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"As long as human rights are violated, there can be no foundation for peace. How can peace grow where speaking the truth is itself a crime?"

Visit by the Dalai Lama a test of democracy

September 13, 2009

By Lu I-ming

Taipei Times - Sep 13, 2009

The Tibetan spiritual leader the Dalai Lama recently visited Taiwan to pray
for the victims of Typhoon Morakot. In the face of constant pressure from
Beijing and international media coverage of the visit, the Dalai Lama, in
his profound wisdom and benevolence, turned the visit into a display of
passive resistance and peace in the spirit of Indian independence leader
Mohandas Gandhi.

The Buddhist leader's visit to Taiwan was not a big matter. As a US
Department of State official said, Washington did not believe it would
"result in increased tension in the region." But Beijing did all it could to
add fuel to the flames and even enlisted the help of Taiwanese gangsters in
China to organize protests against the spiritual leader in Taiwan, while
Taiwan's pro-China media outlets became mouthpieces of the Chinese
government. In doing so, they sacrificed their credibility and lost more
than they gained.

During his visit, the Dalai Lama remained composed while being interviewed
by media outlets and said he was not disappointed about not meeting
President Ma Ying-jeou.

In response to speculation that the spiritual leader's visit would have an
adverse impact on cross-strait relations, Ma said it was premature to jump
to that conclusion.

Some critics said the visit was a result of political scheming, but the
Dalai Lama said he was here purely on a religious mission, although some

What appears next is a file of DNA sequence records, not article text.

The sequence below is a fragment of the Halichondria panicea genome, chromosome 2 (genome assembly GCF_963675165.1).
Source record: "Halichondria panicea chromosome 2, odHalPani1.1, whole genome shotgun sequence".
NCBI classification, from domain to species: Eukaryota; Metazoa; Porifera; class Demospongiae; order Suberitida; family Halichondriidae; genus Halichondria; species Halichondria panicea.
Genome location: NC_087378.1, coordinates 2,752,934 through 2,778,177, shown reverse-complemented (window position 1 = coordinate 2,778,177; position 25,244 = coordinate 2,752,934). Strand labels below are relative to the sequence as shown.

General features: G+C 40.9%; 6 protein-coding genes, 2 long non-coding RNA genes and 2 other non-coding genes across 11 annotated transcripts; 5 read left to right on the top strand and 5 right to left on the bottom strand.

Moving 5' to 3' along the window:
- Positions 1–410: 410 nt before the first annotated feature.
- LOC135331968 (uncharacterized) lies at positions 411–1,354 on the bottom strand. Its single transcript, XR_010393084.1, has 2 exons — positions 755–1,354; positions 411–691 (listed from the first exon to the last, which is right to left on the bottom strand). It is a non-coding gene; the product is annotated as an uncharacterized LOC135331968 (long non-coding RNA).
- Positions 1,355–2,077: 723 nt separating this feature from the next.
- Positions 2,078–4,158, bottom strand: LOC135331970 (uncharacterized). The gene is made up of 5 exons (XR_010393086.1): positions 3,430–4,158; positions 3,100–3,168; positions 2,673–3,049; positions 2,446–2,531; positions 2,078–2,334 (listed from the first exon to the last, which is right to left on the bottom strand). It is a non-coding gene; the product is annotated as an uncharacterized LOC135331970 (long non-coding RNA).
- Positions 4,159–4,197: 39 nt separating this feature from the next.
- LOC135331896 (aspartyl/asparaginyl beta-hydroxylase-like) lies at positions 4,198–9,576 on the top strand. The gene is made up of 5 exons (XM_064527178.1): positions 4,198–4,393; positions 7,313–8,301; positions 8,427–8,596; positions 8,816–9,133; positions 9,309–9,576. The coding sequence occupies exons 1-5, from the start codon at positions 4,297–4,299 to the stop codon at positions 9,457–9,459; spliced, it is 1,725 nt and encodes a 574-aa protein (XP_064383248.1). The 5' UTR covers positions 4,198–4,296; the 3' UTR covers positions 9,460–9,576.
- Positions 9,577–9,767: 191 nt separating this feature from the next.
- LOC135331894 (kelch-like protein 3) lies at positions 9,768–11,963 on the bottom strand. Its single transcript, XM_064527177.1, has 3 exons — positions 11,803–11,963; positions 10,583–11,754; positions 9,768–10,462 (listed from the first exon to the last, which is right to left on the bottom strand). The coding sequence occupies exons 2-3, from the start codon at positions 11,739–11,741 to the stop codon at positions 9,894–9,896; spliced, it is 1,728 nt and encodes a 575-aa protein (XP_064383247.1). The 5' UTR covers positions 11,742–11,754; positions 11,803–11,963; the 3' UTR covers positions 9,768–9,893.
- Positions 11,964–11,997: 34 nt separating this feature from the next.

"specialists" in Taiwan tried to second-guess his motives. He also suggested
that the protesters could visit China to promote democracy. There is no
doubt that all these were directed at Ma and his Chinese counterpart, Hu
Jintao.

Every place the Dalai Lama visited, people could feel the warmth he brought.
When typhoon survivors from Siaolin Village (??) in Kaohsiung County, which
was washed away by floods, told him their family members were buried under
mud and rubble, he immediately spread a waterproof mat on the ground and
began a ritual of blessing. Such behavior moved the hearts of numerous
disaster victims.

When he heard someone crying out loud: "Someone has cancer. She needs your
help" as he walked out of the venue for a ritual, he performed a
forehead-to-forehead blessing service and gave the patient medication. This
scene is in stark contrast to the hypocrisy of politicians and their empty
words.

In 1959, dictator Chiang Kai-shek recognized the temporary government of the
Dalai Lama as the legitimate Tibetan government in accordance with Article
120 of the Constitution and said the Republic of China would continue to
work to achieve the goal of self-determination together with the Tibetan
people.

Whether Tibet should be separated from China is mentioned in both Taiwan's
and China's constitutions. As such, if Taiwan were to cooperate with Beijing
and take a harsher approach toward the matter, it would not reflect well on
Taiwan.

The Dalai Lama's nephew, Khedroob Thondup, once said: "This is not communist
Taiwan; it's democratic Taiwan." The question is, can Taiwan hold up to its
democratic ideals.

Lu I-ming is the former publisher and president of Taiwan Shin Sheng Daily
News.

TRANSLATED BY TED YANG
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